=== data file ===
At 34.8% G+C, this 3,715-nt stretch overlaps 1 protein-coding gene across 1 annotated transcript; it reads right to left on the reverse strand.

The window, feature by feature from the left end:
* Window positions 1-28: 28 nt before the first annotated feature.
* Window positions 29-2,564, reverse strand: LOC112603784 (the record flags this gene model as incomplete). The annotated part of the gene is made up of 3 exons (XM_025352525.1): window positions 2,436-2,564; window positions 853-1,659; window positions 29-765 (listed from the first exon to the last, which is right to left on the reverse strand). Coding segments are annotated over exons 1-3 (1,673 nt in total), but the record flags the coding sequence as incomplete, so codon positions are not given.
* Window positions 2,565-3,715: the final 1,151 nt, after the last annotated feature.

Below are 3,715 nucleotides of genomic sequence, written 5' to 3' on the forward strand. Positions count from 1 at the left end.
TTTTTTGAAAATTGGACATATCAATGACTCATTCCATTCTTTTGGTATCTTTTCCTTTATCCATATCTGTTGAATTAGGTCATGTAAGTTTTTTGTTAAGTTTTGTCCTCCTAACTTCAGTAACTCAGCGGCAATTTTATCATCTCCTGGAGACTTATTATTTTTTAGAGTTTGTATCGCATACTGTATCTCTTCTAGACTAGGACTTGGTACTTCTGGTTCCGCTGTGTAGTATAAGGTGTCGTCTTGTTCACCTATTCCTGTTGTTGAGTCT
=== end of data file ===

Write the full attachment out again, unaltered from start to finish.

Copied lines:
At 34.8% G+C, this 3,715-nt stretch overlaps 1 protein-coding gene across 1 annotated transcript; it reads right to left on the reverse strand.

The window, feature by feature from the left end:
* Window positions 1-28: 28 nt before the first annotated feature.
* Window positions 29-2,564, reverse strand: LOC112603784 (the record flags this gene model as incomplete). The annotated part of the gene is made up of 3 exons (XM_025352525.1): window positions 2,436-2,564; window positions 853-1,659; window positions 29-765 (listed from the first exon to the last, which is right to left on the reverse strand). Coding segments are annotated over exons 1-3 (1,673 nt in total), but the record flags the coding sequence as incomplete, so codon positions are not given.
* Window positions 2,565-3,715: the final 1,151 nt, after the last annotated feature.

Below are 3,715 nucleotides of genomic sequence, written 5' to 3' on the forward strand. Positions count from 1 at the left end.
TTTTTTGAAAATTGGACATATCAATGACTCATTCCATTCTTTTGGTATCTTTTCCTTTATCCATATCTGTTGAATTAGGTCATGTAAGTTTTTTGTTAAGTTTTGTCCTCCTAACTTCAGTAACTCAGCGGCAATTTTATCATCTCCTGGAGACTTATTATTTTTTAGAGTTTGTATCGCATACTGTATCTCTTCTAGACTAGGACTTGGTACTTCTGGTTCCGCTGTGTAGTATAAGGTGTCGTCTTGTTCACCTATTCCTGTTGTTGAGTCT